The Distribution of Environmental Damages
Most regulations designed to reduce environmental externalities impose costs on individuals and firms. An active body of research has explored how these costs are disproportionately born by different sectors of the economy and/or across different groups of individuals. However, much less is known about the distributional characteristics of the environmental benefits created by these policies, or conversely, the differences in environmental damages associated with existing environmental externalities. We review this burgeoning literature and develop a simple and general framework for focusing future empirical investigations. We apply our framework to findings related to the economic impact of air pollution, deforestation, and climate, highlighting important areas for future research. A recurring challenge to understanding the distributional effects of environmental damages is distinguishing between cases where (i) populations are exposed to different levels or changes in an environmental good, and (ii) where an incremental change in the environment may have very different implications for some populations. In the latter case, it is often difficult to empirically identify the underlying sources of heterogeneity in marginal damages, as damages may stem from either non-linear and/or heterogeneous damage functions. Nonetheless, understanding the determinants of heterogeneity in environmental benefits and damages is crucial for welfare analysis and policy design.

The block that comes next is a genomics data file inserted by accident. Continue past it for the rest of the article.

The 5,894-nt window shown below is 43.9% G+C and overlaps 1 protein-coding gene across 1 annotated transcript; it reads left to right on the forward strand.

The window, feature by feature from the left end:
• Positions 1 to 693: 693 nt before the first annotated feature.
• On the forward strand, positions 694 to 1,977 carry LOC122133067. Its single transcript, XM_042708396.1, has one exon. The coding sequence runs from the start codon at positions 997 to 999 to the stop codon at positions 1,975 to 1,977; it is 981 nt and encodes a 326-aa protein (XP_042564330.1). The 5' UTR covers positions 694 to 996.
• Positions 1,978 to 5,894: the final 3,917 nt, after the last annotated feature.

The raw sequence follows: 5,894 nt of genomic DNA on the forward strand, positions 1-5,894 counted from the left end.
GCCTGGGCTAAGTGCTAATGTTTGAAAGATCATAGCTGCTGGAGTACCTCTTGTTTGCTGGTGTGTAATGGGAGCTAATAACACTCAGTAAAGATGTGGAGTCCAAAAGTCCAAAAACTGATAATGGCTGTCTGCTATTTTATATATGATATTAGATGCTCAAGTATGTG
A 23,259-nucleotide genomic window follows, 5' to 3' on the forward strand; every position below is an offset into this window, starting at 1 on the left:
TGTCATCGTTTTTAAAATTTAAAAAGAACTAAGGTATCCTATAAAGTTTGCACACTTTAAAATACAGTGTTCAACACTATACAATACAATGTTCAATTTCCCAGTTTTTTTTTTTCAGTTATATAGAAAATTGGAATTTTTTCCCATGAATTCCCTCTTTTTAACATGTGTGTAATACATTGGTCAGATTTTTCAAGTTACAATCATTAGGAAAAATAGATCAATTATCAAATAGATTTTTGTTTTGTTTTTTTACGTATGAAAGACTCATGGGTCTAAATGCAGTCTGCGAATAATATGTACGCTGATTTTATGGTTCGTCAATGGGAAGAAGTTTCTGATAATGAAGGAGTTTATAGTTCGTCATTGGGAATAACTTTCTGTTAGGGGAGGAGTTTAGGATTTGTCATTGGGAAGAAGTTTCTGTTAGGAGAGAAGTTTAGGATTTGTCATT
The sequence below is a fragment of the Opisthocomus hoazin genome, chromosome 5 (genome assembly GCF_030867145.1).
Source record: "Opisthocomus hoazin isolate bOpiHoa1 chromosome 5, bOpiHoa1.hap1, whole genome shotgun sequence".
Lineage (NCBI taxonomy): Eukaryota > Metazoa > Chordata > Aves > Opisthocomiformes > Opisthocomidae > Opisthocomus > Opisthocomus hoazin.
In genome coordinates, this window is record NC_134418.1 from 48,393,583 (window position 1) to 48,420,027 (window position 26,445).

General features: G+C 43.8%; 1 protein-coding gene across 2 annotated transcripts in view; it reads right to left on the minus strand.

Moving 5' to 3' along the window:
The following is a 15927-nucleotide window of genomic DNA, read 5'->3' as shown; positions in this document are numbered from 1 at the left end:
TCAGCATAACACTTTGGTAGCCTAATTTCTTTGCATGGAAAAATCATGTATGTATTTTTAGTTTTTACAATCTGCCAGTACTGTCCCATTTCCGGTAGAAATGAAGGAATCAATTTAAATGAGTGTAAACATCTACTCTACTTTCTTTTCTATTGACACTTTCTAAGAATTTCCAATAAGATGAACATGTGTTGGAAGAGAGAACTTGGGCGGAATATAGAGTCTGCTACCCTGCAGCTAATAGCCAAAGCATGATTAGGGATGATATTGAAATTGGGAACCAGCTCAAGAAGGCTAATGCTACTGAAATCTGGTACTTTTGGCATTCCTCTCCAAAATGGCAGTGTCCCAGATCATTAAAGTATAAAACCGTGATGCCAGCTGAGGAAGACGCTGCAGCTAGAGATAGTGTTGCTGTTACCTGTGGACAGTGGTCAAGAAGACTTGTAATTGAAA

We would like to thank Hannah Druckenmiller, Eyal Frank, Don Fullerton, Teevrat Garg, Peiley Lau, and Joseph Shapiro for helpful comments. Andres Gonzalez, Sahaab Sheikh and Eva Lyubich generously provided research assistance for this project. All errors are our own The views expressed herein are those of the authors and do not necessarily reflect the views of the National Bureau of Economic Research.
Solomon Hsiang & Paulina Oliva & Reed Walker, 2019. "The Distribution of Environmental Damages," Review of Environmental Economics and Policy, vol 13(1), pages 83-103. citation courtesy of